“I think they (lawmakers) had the tail wagging the dog,” Turner said. “They hadn’t really thought through what exactly they hoped to accomplish by putting it on, other than just saying we got the GPS on the sex offender.”

In her paper, Turner concluded that “although knowing the whereabouts of sex offenders is important, the cost of monitoring sex offenders on GPS may outweigh these benefits.”

In another Turner study from 2012, she found California’s program cost $4,600 per year more per high-risk sex offender than for those not on GPS because it takes more agents to keep up with the constant monitoring.

About 96 full-time equivalent staff work at the DOC’s electronic monitoring center in Madison to investigate GPS alerts, notify agents or law enforcement of violations and pursue arrest warrants when necessary.

Warrants are issued when an offender allegedly removes his ankle bracelet or otherwise absconds from supervision, misses curfew or spends too long in an “exclusion zone” such as a park or school.

Offenders interviewed by the Center say they generally have experienced fewer malfunctions as time passes. Jessa Nicholson Goetz, a Madison-based criminal defense attorney, said that technological improvements have largely resolved the malfunctions her clients experienced.

Still, problems do remain.

Arrested for a Malfunctioning Bracelet

James Morgan, a sex offender profiled in the Center’s original report who was jailed for alleged GPS violations at least eight times between 2011 and March 2013, has been arrested three times since then for alleged GPS violations. DOC records show that one time was for a lost signal, which was not Morgan’s fault. In another case, Morgan said, his bracelet malfunctioned.

If found guilty of violating the terms of his monitoring, Morgan, 58, could be returned to prison for years. That prospect keeps him up at night.

James Morgan, pictured with his wife and daughter, wears a GPS ankle bracelet for life after having spent 26 years in prison for sexual assault and other crimes. He has been arrested several times due to GPS problems. Photo by Coburn Dukehart /Wisconsin Center for Investigative Journalism

“I could potentially never walk out,” Morgan said as his daughter, Angela, and new wife, Rachel, listened beside him. He thinks about that every time he is arrested, Morgan said.

“He’s not going to be the same when he comes back,” Angela chimed in. “Even if it’s for 48 hours. How do you give me my father back — but not really?”

For corrections departments, however, creating more tolerant policies comes with risk. In New York, where officials set up a program to notify them only if an alert lasted for more than five minutes, an offender evaded monitoring and raped a 10-year-old girl and killed her mother in 2013.

The system’s ability to accurately locate offenders in rural areas, where cell service is poor, also can be spotty.

Several offenders told the Center they have received repeated phone calls from the monitoring center or their probation agents asking them to regain a signal or informing them they are located in places where offenders claim not to be.

David Bay, a sex offender on GPS from Ashland County, has been arrested three times on probation violations since 2013. He claimed the problem was with his monitoring bracelet. Bay said he is afraid to stray too far from the beacon at his home.

“My signal is so weak I spend very little time outside because if they lose me, they just come and get me. I’m in there two to three days for what? For nothing,” the 69-year-old Bay said on the phone from his home in Glidden.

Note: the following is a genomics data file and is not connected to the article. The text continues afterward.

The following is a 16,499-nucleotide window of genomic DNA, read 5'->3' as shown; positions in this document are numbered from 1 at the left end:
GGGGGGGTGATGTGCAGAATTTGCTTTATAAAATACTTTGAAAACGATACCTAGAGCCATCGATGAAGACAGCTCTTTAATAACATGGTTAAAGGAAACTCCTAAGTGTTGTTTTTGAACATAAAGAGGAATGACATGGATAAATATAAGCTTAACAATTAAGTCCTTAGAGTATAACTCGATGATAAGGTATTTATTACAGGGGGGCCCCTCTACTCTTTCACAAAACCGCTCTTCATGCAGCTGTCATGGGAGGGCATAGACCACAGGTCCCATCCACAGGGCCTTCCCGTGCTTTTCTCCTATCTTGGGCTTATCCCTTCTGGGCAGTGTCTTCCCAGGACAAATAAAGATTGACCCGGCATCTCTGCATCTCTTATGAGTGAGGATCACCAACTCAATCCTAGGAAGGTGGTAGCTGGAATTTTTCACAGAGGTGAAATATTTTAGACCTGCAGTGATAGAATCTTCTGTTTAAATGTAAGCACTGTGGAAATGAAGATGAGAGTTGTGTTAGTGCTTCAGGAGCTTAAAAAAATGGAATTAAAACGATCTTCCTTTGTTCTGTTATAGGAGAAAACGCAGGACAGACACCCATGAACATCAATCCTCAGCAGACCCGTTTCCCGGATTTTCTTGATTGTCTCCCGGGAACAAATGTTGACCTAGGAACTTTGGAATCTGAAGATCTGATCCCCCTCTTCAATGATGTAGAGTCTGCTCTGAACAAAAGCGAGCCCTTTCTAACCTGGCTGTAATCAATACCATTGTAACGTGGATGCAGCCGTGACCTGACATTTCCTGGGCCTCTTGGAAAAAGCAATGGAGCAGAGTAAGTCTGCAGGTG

Battery malfunctions are widely reported, according to DOC records. Of the 93 service requests submitted in May for battery problems, some were for batteries that failed to take a charge or drained within a few hours. BI Inc., the device manufacturer, advertises that its devices can hold a charge for up to 80 hours.

When GPS bracelets lose their charge prematurely, offenders who are outside of their homes must race to find a place to gain a charge, or face jail time.

“When they go dead, they go dead fast,” said Steven Nichols, 48, of Whitehall. “You’ll notice the battery gets hot and burns my leg and takes two hours to charge. … I once charged it fully and drove to Eau Claire (a 50-minute drive), and it was beeping that the battery was dead.”

Offenders say new devices take around 30 minutes to charge. But Jason Wolford, a 37-year-old offender on lifetime GPS and off of probation, said he has spent up to five hours sitting in one place to charge an older unit. GPS service requests show reports of charging taking up to seven hours.

After the Center’s 2013 report on troubles with Wisconsin’s GPS program, lawmakers requested a study on the reliability of the technology, but it never happened.

Former state Rep. Joan Ballweg, R-Markesan, who co-chaired the Joint Legislative Council in 2013, told the Center that the study died for lack of interest, failing to gain support among 90 suggested studies that session.

On an early August evening with the summer sun setting behind them, McCormick, his fiancé Breanna Kerssen and a friend hauled up from his grandmother’s basement boxes of clothes, an oscillating fan and a used canvas that Breanna hoped to paint over someday.

They carefully placed everything into two aging Acura sedans and drove down a winding country road to an apartment in Sparta where McCormick hoped better cellular reception would give him a life less interrupted by the corrections system.

The apartment, a shabby second-floor walk-up, was only four miles from his grandmother’s. For McCormick, it might as well have been 4,000 miles.

“I was tired about getting phone calls (from the monitoring center),” McCormick said as he surveyed his new yard. “Here, I don’t have to worry about that as much.”